Turkey is trying to get final approval to build Cuba’s first gargantuan mosque. Not that this is really a surprise, after all, Communists and Islamofascists DO have a lot in common.
Vocativ For years, Cuba’s Muslims—estimated at just a few thousand—have been a bit, well, unorthodox. Most have favored a flexible version of Islam that’s adjusted to years of living in the pork-loving Communist state. Religious practices like avoiding booze, fasting on Ramadan and getting circumcised are often considered optional for Muslims on the island. (I guess they know they can’t get away with the same crap they pull in Western countries)
Many haven’t even worshiped at a mosque, since Cuba has never permitted one. That is, until now. Cuba, it seems, may be getting its first mosque, courtesy of the Turkish government. Turkish officials sent a delegation to Cuba last week to discuss the project. The tentative plans call for building a mosque in Havana modeled after the 19th-century Baroque style of Ortakoy Mosque in Istanbul.
“We thought the mosque would fit perfectly in Havana’s historic district with the neighborhood’s European architecture,” says Yuksel Sezgin, press adviser for Turkey’s Religious Affairs Foundation, a branch of the country’s top government-run religious organization.
Turkish officials say the project is part of a wider effort to reach out to Muslims across the Caribbean. The foundation will complete a similar mosque project in Haiti by the end of the year.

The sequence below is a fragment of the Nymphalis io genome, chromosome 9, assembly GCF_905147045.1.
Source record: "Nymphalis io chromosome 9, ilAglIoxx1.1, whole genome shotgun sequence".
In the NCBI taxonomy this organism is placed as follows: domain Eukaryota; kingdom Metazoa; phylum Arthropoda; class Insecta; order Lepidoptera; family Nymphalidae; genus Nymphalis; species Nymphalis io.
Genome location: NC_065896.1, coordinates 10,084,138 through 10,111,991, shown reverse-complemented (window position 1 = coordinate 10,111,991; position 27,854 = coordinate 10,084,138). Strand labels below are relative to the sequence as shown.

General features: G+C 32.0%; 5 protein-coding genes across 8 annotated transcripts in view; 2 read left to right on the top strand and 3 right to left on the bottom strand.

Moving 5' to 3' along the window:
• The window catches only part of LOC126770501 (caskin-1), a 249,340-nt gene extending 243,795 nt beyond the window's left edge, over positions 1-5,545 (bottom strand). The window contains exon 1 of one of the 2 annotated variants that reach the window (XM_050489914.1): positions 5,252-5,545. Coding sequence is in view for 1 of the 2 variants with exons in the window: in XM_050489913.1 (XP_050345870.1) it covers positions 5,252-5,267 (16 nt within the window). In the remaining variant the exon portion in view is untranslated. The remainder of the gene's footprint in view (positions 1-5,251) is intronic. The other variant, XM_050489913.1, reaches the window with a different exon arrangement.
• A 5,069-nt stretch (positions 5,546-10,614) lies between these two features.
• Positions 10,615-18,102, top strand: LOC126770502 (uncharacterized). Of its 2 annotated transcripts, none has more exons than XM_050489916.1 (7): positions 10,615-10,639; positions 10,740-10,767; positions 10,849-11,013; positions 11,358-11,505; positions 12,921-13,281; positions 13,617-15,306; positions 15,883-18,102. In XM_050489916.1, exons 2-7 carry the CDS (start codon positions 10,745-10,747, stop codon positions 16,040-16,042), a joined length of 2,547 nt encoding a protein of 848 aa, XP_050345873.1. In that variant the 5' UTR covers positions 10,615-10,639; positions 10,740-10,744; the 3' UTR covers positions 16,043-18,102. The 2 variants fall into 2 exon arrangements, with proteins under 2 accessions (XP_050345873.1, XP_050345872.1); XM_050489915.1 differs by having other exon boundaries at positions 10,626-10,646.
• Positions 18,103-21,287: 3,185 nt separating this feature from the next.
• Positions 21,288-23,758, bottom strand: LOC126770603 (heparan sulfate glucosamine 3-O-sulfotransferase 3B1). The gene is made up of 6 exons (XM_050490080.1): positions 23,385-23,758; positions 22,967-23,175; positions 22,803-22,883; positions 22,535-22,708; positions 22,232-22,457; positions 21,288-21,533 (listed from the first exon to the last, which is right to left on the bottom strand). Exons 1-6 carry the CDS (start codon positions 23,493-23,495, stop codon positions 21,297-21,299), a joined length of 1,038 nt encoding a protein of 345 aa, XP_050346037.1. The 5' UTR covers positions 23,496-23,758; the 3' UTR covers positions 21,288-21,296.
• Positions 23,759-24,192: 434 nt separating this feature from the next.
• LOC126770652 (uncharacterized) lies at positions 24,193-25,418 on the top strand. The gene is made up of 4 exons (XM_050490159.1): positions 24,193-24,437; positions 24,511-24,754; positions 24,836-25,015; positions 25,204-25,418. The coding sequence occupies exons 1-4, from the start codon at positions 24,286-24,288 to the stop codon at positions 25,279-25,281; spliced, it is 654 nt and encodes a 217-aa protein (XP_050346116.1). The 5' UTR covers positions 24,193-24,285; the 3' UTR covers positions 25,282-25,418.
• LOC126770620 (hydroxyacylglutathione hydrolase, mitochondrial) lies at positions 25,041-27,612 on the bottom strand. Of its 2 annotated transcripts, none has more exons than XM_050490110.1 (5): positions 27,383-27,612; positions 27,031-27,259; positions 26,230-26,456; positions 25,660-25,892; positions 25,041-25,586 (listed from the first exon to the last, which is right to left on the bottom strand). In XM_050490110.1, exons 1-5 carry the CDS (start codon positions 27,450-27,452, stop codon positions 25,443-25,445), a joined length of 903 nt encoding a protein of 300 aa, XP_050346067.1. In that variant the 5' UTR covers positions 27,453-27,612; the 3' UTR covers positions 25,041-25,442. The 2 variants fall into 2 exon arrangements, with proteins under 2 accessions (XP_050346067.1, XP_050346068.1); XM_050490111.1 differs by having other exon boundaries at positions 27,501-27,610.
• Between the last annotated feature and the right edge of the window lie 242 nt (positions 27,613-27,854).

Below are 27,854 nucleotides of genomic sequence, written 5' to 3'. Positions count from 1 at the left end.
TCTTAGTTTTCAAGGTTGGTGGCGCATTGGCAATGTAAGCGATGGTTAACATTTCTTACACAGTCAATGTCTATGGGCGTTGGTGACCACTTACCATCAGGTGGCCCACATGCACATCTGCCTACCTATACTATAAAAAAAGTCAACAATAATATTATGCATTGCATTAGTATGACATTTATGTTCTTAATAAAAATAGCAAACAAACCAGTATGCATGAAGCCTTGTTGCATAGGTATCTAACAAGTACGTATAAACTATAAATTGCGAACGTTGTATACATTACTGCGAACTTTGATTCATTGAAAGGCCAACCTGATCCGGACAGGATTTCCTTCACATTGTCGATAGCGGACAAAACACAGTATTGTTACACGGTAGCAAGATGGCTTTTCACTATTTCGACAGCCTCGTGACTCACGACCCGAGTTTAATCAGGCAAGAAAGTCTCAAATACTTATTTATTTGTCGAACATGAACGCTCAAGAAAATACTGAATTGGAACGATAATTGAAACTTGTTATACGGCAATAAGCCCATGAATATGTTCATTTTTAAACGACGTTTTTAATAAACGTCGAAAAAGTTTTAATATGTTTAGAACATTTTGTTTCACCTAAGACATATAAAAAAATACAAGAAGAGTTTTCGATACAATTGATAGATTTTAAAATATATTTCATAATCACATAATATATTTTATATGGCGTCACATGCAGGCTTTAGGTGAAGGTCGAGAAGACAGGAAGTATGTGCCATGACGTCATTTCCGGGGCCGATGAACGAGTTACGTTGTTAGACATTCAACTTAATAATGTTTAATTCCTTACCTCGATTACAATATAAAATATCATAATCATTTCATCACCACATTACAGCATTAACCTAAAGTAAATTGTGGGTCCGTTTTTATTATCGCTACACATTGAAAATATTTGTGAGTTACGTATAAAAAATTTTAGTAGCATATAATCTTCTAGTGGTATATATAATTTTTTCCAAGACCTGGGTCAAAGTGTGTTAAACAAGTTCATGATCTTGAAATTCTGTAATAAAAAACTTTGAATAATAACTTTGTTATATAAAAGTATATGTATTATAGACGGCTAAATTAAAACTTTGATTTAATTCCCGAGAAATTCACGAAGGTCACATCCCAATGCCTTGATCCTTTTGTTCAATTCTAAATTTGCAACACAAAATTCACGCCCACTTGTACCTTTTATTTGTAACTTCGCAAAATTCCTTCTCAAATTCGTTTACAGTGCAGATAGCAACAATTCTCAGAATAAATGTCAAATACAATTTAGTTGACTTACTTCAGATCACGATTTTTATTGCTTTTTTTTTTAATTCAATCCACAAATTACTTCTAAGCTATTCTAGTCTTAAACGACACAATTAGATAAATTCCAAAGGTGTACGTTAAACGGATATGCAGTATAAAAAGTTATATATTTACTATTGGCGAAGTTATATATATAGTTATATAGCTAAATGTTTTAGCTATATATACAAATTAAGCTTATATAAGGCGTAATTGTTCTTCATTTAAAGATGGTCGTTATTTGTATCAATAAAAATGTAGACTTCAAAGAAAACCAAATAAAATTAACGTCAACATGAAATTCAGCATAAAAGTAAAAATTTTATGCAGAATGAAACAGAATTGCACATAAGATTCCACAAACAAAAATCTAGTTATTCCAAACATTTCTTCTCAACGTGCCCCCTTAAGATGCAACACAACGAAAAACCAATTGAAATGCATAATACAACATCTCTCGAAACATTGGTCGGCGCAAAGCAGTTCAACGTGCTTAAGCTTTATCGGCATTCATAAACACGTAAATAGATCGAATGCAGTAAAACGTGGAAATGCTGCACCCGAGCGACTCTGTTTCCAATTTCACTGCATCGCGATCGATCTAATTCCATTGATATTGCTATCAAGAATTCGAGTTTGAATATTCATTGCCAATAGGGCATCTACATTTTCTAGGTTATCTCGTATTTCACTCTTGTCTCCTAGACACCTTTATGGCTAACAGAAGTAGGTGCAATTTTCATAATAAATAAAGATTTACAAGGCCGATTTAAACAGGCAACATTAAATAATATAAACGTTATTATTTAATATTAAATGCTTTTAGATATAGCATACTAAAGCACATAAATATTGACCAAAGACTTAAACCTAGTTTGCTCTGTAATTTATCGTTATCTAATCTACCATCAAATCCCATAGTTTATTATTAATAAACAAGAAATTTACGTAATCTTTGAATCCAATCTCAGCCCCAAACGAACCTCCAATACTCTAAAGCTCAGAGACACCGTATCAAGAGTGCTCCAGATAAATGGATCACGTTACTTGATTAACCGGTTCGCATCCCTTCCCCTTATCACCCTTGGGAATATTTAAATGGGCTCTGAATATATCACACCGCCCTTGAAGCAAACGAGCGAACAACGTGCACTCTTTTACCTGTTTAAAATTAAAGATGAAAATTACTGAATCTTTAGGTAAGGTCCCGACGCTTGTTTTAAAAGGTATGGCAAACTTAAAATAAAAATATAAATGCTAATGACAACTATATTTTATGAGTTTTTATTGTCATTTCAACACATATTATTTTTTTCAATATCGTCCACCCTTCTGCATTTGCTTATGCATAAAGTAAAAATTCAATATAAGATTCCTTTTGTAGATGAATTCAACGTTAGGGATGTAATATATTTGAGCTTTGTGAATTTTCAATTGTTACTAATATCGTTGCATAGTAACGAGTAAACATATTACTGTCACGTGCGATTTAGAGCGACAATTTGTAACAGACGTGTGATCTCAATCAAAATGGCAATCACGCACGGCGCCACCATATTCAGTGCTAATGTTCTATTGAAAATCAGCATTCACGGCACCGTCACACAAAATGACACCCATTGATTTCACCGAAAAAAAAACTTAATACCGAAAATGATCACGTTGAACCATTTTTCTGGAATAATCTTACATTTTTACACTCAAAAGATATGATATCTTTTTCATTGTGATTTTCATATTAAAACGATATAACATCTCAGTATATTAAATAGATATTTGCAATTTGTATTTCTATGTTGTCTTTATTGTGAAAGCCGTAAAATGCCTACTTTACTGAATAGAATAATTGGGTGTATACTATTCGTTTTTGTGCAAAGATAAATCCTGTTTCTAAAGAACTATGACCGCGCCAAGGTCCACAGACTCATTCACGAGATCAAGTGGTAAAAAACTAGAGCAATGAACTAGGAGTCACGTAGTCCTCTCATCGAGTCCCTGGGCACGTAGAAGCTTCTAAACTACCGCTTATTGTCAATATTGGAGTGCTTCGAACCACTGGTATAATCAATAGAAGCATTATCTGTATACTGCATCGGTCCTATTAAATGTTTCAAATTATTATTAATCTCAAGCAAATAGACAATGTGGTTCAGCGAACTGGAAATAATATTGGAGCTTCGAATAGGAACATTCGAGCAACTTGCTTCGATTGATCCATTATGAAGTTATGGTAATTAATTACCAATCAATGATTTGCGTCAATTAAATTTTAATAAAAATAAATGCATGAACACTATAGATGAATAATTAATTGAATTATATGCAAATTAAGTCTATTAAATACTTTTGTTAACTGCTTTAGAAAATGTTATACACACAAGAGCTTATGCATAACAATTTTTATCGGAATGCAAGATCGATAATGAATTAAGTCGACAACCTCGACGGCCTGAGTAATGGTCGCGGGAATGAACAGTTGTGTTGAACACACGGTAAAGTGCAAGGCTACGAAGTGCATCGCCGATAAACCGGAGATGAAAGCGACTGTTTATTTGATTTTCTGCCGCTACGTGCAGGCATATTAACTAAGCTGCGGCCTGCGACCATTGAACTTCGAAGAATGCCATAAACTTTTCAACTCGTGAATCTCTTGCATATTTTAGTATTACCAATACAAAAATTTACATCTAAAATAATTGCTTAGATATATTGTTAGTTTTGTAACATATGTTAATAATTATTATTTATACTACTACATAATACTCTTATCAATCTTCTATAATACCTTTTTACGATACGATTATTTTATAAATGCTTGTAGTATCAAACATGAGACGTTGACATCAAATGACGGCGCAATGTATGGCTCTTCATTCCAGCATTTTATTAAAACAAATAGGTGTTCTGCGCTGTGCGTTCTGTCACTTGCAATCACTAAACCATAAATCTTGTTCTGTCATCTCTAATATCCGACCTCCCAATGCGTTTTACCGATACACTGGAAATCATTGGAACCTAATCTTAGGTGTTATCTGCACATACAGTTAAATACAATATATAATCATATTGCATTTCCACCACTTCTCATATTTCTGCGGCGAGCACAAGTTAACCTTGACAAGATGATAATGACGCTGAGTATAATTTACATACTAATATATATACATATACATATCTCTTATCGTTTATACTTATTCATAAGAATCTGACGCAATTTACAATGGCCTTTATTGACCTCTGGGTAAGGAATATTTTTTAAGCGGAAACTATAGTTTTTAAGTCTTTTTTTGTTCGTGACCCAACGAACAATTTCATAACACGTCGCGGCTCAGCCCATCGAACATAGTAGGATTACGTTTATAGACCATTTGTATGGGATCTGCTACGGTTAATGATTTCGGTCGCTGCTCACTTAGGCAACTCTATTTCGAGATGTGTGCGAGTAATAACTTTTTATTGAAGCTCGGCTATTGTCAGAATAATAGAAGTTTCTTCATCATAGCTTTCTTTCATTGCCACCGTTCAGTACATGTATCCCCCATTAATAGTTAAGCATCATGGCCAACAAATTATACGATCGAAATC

According to the plans, the Havana mosquetrosity will be 32,300 square feet and have the capacity to serve 500 people. As it stands, most Cuban Muslims pray in their homes or, on Fridays, in the living room of Pedro Lazo Torre, the leader of Havana’s Muslim community. Luis Mesa Delmonte, a Cuban professor working on Middle Eastern studies at El Colegio de Mexico in Mexico City, says President Raul Castro’s government approved the mosque project as part of Cuba’s wider effort to inch open the Communist system.
Cuba’s Muslim community—comprised of both locals and diplomats from abroad—enjoys good relations with the ruling Communist Party. But getting approval to build a mosque is no easy task on the island, where bureaucracy and ideology are often major obstacles.
The Cuban Embassy did not respond to a request for a comment. But when news of the initiative emerged, there were several reports in Turkey indicating that many Cubans were unhappy about the mosque plan, so President Castro, and his officially retired brother, Fidel, were planning to meet to discuss the project.